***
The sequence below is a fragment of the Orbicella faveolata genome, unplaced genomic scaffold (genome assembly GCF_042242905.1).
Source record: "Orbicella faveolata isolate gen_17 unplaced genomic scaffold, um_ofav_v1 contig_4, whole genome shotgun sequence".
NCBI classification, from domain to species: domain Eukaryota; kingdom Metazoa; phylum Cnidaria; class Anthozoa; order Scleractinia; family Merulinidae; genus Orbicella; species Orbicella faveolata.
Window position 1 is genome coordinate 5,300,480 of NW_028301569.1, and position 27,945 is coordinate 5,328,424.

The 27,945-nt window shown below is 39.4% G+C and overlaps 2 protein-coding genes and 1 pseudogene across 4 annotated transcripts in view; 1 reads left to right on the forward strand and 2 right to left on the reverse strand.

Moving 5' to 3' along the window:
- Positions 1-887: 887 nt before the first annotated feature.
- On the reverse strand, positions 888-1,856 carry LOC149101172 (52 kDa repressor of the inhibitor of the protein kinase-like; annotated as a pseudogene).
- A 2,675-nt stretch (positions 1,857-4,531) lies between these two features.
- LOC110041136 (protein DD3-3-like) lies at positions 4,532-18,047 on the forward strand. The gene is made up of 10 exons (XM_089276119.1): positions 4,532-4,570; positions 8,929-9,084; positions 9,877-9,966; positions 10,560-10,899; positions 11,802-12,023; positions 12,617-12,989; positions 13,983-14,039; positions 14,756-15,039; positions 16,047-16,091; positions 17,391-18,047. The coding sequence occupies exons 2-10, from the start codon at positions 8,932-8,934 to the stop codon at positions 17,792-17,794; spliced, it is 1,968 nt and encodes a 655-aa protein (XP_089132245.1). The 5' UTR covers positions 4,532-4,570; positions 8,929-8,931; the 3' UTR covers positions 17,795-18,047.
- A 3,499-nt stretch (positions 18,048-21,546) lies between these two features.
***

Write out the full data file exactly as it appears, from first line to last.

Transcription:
The sequence below is a fragment of the Orbicella faveolata genome, unplaced genomic scaffold (genome assembly GCF_042242905.1).
Source record: "Orbicella faveolata isolate gen_17 unplaced genomic scaffold, um_ofav_v1 contig_4, whole genome shotgun sequence".
NCBI classification, from domain to species: domain Eukaryota; kingdom Metazoa; phylum Cnidaria; class Anthozoa; order Scleractinia; family Merulinidae; genus Orbicella; species Orbicella faveolata.
Window position 1 is genome coordinate 5,300,480 of NW_028301569.1, and position 27,945 is coordinate 5,328,424.

The 27,945-nt window shown below is 39.4% G+C and overlaps 2 protein-coding genes and 1 pseudogene across 4 annotated transcripts in view; 1 reads left to right on the forward strand and 2 right to left on the reverse strand.

Moving 5' to 3' along the window:
- Positions 1-887: 887 nt before the first annotated feature.
- On the reverse strand, positions 888-1,856 carry LOC149101172 (52 kDa repressor of the inhibitor of the protein kinase-like; annotated as a pseudogene).
- A 2,675-nt stretch (positions 1,857-4,531) lies between these two features.
- LOC110041136 (protein DD3-3-like) lies at positions 4,532-18,047 on the forward strand. The gene is made up of 10 exons (XM_089276119.1): positions 4,532-4,570; positions 8,929-9,084; positions 9,877-9,966; positions 10,560-10,899; positions 11,802-12,023; positions 12,617-12,989; positions 13,983-14,039; positions 14,756-15,039; positions 16,047-16,091; positions 17,391-18,047. The coding sequence occupies exons 2-10, from the start codon at positions 8,932-8,934 to the stop codon at positions 17,792-17,794; spliced, it is 1,968 nt and encodes a 655-aa protein (XP_089132245.1). The 5' UTR covers positions 4,532-4,570; positions 8,929-8,931; the 3' UTR covers positions 17,795-18,047.
- A 3,499-nt stretch (positions 18,048-21,546) lies between these two features.